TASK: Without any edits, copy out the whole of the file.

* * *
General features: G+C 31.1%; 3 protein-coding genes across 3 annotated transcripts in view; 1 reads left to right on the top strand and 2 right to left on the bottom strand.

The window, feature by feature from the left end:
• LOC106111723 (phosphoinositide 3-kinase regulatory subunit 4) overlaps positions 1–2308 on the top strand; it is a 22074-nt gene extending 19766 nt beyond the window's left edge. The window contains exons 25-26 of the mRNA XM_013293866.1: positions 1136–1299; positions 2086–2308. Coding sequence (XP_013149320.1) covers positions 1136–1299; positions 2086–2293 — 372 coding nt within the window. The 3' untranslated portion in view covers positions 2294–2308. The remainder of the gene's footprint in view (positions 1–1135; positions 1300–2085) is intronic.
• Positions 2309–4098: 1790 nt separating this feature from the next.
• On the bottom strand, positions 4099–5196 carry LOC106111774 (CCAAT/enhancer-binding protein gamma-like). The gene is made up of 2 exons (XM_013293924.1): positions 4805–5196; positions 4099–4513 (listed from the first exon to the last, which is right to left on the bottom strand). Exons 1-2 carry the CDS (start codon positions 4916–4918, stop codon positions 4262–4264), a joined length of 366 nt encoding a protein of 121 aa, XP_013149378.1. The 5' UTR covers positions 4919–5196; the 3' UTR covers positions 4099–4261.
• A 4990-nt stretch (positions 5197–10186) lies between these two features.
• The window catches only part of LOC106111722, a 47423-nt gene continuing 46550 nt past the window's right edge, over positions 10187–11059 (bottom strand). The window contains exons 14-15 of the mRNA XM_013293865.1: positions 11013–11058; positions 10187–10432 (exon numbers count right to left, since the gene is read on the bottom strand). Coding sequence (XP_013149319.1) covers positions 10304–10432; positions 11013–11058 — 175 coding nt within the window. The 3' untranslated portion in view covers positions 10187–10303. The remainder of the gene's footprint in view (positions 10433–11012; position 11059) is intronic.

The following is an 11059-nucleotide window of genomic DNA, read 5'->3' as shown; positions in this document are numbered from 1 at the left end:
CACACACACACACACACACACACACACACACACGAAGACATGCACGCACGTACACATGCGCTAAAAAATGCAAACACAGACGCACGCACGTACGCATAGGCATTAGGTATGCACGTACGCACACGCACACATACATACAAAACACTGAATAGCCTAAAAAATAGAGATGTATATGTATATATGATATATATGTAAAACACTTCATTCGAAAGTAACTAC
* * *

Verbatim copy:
General features: G+C 31.1%; 3 protein-coding genes across 3 annotated transcripts in view; 1 reads left to right on the top strand and 2 right to left on the bottom strand.

The window, feature by feature from the left end:
• LOC106111723 (phosphoinositide 3-kinase regulatory subunit 4) overlaps positions 1–2308 on the top strand; it is a 22074-nt gene extending 19766 nt beyond the window's left edge. The window contains exons 25-26 of the mRNA XM_013293866.1: positions 1136–1299; positions 2086–2308. Coding sequence (XP_013149320.1) covers positions 1136–1299; positions 2086–2293 — 372 coding nt within the window. The 3' untranslated portion in view covers positions 2294–2308. The remainder of the gene's footprint in view (positions 1–1135; positions 1300–2085) is intronic.
• Positions 2309–4098: 1790 nt separating this feature from the next.
• On the bottom strand, positions 4099–5196 carry LOC106111774 (CCAAT/enhancer-binding protein gamma-like). The gene is made up of 2 exons (XM_013293924.1): positions 4805–5196; positions 4099–4513 (listed from the first exon to the last, which is right to left on the bottom strand). Exons 1-2 carry the CDS (start codon positions 4916–4918, stop codon positions 4262–4264), a joined length of 366 nt encoding a protein of 121 aa, XP_013149378.1. The 5' UTR covers positions 4919–5196; the 3' UTR covers positions 4099–4261.
• A 4990-nt stretch (positions 5197–10186) lies between these two features.
• The window catches only part of LOC106111722, a 47423-nt gene continuing 46550 nt past the window's right edge, over positions 10187–11059 (bottom strand). The window contains exons 14-15 of the mRNA XM_013293865.1: positions 11013–11058; positions 10187–10432 (exon numbers count right to left, since the gene is read on the bottom strand). Coding sequence (XP_013149319.1) covers positions 10304–10432; positions 11013–11058 — 175 coding nt within the window. The 3' untranslated portion in view covers positions 10187–10303. The remainder of the gene's footprint in view (positions 10433–11012; position 11059) is intronic.

The following is an 11059-nucleotide window of genomic DNA, read 5'->3' as shown; positions in this document are numbered from 1 at the left end:
CACACACACACACACACACACACACACACACACGAAGACATGCACGCACGTACACATGCGCTAAAAAATGCAAACACAGACGCACGCACGTACGCATAGGCATTAGGTATGCACGTACGCACACGCACACATACATACAAAACACTGAATAGCCTAAAAAATAGAGATGTATATGTATATATGATATATATGTAAAACACTTCATTCGAAAGTAACTAC